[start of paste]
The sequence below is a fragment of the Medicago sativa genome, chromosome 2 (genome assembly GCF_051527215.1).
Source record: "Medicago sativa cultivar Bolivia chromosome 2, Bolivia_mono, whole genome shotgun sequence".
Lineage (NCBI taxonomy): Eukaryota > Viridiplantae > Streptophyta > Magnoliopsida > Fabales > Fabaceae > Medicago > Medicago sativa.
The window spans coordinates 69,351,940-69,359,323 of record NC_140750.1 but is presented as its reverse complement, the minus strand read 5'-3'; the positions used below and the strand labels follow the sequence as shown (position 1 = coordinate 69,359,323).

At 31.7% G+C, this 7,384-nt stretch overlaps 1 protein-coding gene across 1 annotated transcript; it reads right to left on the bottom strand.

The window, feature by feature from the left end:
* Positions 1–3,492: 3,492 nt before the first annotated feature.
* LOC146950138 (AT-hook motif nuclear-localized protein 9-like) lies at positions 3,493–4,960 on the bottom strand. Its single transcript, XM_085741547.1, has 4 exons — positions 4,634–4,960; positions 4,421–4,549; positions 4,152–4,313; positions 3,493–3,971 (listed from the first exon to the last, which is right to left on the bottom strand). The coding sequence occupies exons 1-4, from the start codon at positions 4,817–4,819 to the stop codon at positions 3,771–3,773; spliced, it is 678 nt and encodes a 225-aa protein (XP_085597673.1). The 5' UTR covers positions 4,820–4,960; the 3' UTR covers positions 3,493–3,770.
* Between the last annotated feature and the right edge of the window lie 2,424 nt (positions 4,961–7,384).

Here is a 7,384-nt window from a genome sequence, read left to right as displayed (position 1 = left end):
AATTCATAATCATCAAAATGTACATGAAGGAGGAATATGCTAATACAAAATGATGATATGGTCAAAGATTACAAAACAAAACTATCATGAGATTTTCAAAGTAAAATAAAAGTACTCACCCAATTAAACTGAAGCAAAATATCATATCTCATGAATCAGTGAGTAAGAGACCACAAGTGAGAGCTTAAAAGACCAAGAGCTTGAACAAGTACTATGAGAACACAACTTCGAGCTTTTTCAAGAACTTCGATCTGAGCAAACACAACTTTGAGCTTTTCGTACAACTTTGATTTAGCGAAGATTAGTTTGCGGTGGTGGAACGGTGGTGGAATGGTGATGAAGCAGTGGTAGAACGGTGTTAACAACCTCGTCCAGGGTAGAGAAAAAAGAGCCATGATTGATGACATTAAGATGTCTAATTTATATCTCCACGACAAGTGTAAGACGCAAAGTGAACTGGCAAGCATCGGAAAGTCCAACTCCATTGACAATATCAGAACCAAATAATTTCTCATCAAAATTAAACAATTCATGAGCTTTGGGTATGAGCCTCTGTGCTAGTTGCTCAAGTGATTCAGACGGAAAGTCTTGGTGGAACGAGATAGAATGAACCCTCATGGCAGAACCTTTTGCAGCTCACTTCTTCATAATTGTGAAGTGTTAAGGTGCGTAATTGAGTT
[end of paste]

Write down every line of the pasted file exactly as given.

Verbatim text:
The sequence below is a fragment of the Medicago sativa genome, chromosome 2 (genome assembly GCF_051527215.1).
Source record: "Medicago sativa cultivar Bolivia chromosome 2, Bolivia_mono, whole genome shotgun sequence".
Lineage (NCBI taxonomy): Eukaryota > Viridiplantae > Streptophyta > Magnoliopsida > Fabales > Fabaceae > Medicago > Medicago sativa.
The window spans coordinates 69,351,940-69,359,323 of record NC_140750.1 but is presented as its reverse complement, the minus strand read 5'-3'; the positions used below and the strand labels follow the sequence as shown (position 1 = coordinate 69,359,323).

At 31.7% G+C, this 7,384-nt stretch overlaps 1 protein-coding gene across 1 annotated transcript; it reads right to left on the bottom strand.

The window, feature by feature from the left end:
* Positions 1–3,492: 3,492 nt before the first annotated feature.
* LOC146950138 (AT-hook motif nuclear-localized protein 9-like) lies at positions 3,493–4,960 on the bottom strand. Its single transcript, XM_085741547.1, has 4 exons — positions 4,634–4,960; positions 4,421–4,549; positions 4,152–4,313; positions 3,493–3,971 (listed from the first exon to the last, which is right to left on the bottom strand). The coding sequence occupies exons 1-4, from the start codon at positions 4,817–4,819 to the stop codon at positions 3,771–3,773; spliced, it is 678 nt and encodes a 225-aa protein (XP_085597673.1). The 5' UTR covers positions 4,820–4,960; the 3' UTR covers positions 3,493–3,770.
* Between the last annotated feature and the right edge of the window lie 2,424 nt (positions 4,961–7,384).

Here is a 7,384-nt window from a genome sequence, read left to right as displayed (position 1 = left end):
AATTCATAATCATCAAAATGTACATGAAGGAGGAATATGCTAATACAAAATGATGATATGGTCAAAGATTACAAAACAAAACTATCATGAGATTTTCAAAGTAAAATAAAAGTACTCACCCAATTAAACTGAAGCAAAATATCATATCTCATGAATCAGTGAGTAAGAGACCACAAGTGAGAGCTTAAAAGACCAAGAGCTTGAACAAGTACTATGAGAACACAACTTCGAGCTTTTTCAAGAACTTCGATCTGAGCAAACACAACTTTGAGCTTTTCGTACAACTTTGATTTAGCGAAGATTAGTTTGCGGTGGTGGAACGGTGGTGGAATGGTGATGAAGCAGTGGTAGAACGGTGTTAACAACCTCGTCCAGGGTAGAGAAAAAAGAGCCATGATTGATGACATTAAGATGTCTAATTTATATCTCCACGACAAGTGTAAGACGCAAAGTGAACTGGCAAGCATCGGAAAGTCCAACTCCATTGACAATATCAGAACCAAATAATTTCTCATCAAAATTAAACAATTCATGAGCTTTGGGTATGAGCCTCTGTGCTAGTTGCTCAAGTGATTCAGACGGAAAGTCTTGGTGGAACGAGATAGAATGAACCCTCATGGCAGAACCTTTTGCAGCTCACTTCTTCATAATTGTGAAGTGTTAAGGTGCGTAATTGAGTT